SAN FRANCISCO -- The trust that has engulfed the Giants clubhouse over the past year was on full display Saturday, and this time a coach was there to share the spotlight.

Angel Pagan, representing the winning run, started to tire as he approached third base in the 10th inning against the Colorado Rockies. Pagan looked up and saw third-base coach Tim Flannery furiously waving him home.

When Flannery makes a split-second decision, Pagan said, the players know two things will surely happen.

"I'm going to score," the center fielder said, smiling. "And he's going to score with me."

Pagan slid home safely, clinching a 6-5 come-from-behind win with a two-run, walk-off, inside-the-park homer. Flannery, as is his habit, had followed the Giants' leadoff hitter all the way home, and at that point he turned back toward the dugout, running gleefully with his hands outstretched to greet onrushing Giants.

"Our guys just find a way to win sometimes," he said.

This was the 14th comeback win of the season and seventh walk-off, and easily the wildest, strangest and most controversial. The Giants looked lifeless for much of the afternoon, then had two separate rallies halted by missed calls. They fell behind in the 10th, when their closer gave up a solo homer, then stormed back and won on the franchise's first walk-off inside-the-park homer since 1931 and the first in baseball since 2004.


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Giants manager Bruce Bochy, ejected after a blown call in the seventh, watched the final twists and turns from his clubhouse office.

"I couldn't be prouder of these guys," Bochy said. "That's quite a win for us. These guys are entertainers."

The show started with a depressing act, five innings of being shut out, as Barry Zito gave up four earned runs. The Giants finally got going in the sixth, scoring three runs to cut the deficit to 4-3. Andres Torres' double tied it up in the seventh and put Brandon Belt on third for Brandon Crawford, who hit a grounder to second.

Belt appeared to sneak his size-15 cleat under the tag, but was called out.

Replays showed that Belt was safe, and the call an inning later only further infuriated the Giants and Bochy, a longtime proponent of expanded instant replay.

Marco Scutaro tried to go from first to third on Pablo Sandoval's single to left and was called out at third. Replays showed that the tag missed by a couple of feet.

The normally mild-mannered Flannery exploded, and Bochy argued for several minutes as the sellout crowd showered Alfonso Marquez, who missed both calls, with boos.

As he walked back to the clubhouse, Bochy thought his ever-resilient team was looking at a loss that might finally be too tough to overcome.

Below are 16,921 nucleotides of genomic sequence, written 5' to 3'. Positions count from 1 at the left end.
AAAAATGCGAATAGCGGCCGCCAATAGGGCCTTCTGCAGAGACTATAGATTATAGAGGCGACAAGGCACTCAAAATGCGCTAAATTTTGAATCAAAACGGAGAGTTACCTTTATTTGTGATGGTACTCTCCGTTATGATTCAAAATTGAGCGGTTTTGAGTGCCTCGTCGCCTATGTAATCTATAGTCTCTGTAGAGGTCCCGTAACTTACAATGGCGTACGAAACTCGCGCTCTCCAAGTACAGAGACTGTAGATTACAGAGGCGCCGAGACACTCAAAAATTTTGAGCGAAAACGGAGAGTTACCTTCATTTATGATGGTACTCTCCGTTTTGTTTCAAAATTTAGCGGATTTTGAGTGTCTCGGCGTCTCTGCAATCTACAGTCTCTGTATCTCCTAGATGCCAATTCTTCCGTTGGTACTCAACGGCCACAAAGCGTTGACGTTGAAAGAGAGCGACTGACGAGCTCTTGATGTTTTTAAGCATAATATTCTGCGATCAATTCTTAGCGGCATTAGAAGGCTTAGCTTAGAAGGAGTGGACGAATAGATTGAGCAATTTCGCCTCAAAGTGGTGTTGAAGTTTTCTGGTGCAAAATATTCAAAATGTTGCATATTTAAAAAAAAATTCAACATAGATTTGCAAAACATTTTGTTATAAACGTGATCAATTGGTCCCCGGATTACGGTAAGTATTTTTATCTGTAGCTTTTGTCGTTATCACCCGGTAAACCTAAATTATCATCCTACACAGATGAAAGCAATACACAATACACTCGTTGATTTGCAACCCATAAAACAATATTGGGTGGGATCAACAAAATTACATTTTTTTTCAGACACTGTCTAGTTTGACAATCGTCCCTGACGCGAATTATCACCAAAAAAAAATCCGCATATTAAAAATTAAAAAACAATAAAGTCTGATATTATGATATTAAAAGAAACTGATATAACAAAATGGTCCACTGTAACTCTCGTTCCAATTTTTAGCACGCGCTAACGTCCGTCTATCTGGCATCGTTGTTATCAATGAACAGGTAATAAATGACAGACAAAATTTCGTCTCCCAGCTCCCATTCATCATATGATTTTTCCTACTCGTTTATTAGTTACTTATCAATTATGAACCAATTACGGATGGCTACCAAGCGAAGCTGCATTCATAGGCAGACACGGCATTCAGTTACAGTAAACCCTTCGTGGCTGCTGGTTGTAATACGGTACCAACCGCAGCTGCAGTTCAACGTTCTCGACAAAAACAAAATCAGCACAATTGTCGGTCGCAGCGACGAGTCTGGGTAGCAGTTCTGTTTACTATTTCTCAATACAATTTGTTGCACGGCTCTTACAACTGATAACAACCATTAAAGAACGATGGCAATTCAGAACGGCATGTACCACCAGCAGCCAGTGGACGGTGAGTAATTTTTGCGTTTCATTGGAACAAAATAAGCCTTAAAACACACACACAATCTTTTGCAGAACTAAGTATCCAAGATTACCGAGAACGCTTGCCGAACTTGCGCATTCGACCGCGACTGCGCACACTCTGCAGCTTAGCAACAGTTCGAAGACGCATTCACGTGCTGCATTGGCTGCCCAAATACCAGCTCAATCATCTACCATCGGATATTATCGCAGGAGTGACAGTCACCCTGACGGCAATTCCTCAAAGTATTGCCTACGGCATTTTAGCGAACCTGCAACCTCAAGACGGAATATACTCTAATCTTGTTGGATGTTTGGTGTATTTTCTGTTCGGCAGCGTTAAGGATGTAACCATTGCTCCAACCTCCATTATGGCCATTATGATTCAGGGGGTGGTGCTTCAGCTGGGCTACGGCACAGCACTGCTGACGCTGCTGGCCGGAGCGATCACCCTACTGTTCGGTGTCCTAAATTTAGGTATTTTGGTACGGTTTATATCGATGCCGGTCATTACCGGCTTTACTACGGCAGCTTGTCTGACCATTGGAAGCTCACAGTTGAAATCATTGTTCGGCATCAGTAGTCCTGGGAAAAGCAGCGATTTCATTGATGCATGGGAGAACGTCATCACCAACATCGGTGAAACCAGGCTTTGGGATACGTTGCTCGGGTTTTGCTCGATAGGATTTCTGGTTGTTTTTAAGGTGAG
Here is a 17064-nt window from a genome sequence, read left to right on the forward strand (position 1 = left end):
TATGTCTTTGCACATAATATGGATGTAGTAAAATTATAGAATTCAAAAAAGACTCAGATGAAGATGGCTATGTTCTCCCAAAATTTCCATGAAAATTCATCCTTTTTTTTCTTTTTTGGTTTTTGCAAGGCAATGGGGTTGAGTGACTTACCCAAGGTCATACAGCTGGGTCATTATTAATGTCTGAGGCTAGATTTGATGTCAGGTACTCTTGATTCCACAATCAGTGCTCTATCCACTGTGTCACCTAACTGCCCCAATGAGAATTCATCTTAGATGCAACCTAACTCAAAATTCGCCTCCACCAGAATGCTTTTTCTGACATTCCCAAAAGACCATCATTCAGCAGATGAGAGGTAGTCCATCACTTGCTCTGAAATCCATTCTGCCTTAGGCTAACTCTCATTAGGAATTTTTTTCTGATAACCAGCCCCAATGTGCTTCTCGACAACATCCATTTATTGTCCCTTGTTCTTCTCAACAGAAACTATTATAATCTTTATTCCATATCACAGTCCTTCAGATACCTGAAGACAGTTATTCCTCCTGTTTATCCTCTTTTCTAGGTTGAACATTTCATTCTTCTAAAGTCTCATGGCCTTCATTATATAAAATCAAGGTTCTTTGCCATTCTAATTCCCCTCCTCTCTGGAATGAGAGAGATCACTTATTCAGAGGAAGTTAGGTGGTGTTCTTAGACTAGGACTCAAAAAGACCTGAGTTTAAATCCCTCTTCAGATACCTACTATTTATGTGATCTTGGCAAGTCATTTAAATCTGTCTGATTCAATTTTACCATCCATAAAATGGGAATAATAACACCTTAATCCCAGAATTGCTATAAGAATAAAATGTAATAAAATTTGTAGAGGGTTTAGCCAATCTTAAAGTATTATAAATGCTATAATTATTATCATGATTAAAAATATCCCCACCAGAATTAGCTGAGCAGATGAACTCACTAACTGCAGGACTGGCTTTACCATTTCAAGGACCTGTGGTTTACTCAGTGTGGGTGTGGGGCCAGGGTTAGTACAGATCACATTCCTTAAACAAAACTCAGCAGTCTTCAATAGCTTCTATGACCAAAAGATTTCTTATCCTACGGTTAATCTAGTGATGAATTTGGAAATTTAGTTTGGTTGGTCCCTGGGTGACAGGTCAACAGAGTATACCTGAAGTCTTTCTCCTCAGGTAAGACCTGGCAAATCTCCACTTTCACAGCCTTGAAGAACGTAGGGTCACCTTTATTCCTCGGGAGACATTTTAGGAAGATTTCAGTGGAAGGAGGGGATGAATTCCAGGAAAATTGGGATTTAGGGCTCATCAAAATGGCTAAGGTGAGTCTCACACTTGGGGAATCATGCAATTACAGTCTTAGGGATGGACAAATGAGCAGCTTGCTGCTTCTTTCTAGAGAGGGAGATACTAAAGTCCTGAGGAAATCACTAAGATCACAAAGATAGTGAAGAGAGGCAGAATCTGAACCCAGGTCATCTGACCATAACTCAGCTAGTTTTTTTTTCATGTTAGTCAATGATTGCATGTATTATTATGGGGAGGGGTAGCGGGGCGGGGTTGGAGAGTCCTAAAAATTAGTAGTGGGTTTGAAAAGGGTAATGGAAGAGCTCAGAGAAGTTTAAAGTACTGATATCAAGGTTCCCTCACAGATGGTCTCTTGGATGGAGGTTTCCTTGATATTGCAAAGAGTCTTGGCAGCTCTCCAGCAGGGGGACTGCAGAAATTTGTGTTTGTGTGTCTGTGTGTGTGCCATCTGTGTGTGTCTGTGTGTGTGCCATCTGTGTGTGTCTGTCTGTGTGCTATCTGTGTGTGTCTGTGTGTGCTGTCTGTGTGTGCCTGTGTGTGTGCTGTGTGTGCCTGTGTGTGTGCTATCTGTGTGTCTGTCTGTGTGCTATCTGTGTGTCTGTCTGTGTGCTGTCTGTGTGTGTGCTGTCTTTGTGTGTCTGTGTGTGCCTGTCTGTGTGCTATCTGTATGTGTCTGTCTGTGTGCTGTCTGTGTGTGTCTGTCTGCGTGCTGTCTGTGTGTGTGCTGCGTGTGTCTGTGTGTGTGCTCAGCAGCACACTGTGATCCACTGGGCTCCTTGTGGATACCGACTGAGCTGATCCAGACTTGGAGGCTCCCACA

"That's one that probably would have stayed with us for a long time," Bochy said. "(But) they took some shots, and they bounced back."

The recovery didn't come right away. The game went to extra innings and Troy Tulowitzki put the Rockies back ahead with a solo homer off closer Sergio Romo.

AT&T Park fell silent, but stirred again when Crawford drew a leadoff walk in the 10th. A bunt put the shortstop in scoring position for Pagan, who was one of many students to hear one of Flannery's most-repeated lessons. The dimensions at Third and King aren't just frustrating during games; hitters often grumble when batting practice bombs drop harmlessly in front of the 421-foot sign in right-center field.

"I always yell, 'That's an inside-the-parker!'" Flannery said. "You always have to think there's a chance."

In yet another twist to a Giants run that simply seems unbelievable at times, Flannery actually called his "send" Saturday morning. While joining Marty Lurie's KNBR show, Flannery was asked if he was ready to send someone for four.

"Yeah, I am," he said before explaining how the conditions have to be perfect.

In the bottom of the 10th Saturday, everything clicked. Pagan's drive off Rafael Betancourt was hit so hard that Crawford thought it might clear the fence, but instead it bounced off the right-field wall and caromed toward the center-field wall.

Pagan, nicknamed Crazy Horse, put his head down and took off. Flannery saw second baseman D.J. LeMahieu run out to cut off the throw home, not Tulowitzki, the strong-armed shortstop.

Together, Pagan and Flannery raced home, capping one of the wildest wins in recent baseball history. In a clubhouse drained of emotion, few were able to explain what they had just seen.

"That's a typical Giants win, I guess," Crawford said, shrugging.

For more on the Giants, see Alex Pavlovic's Giants Extra blog at blogs.mercurynews.com/Giants. Follow him on Twitter at twitter.com/AlexPavlovic.

Sunday's game
Colorado (Jon Garland, 3-5) at Giants (Matt Cain, 3-2), 1:05 p.m. CSNBA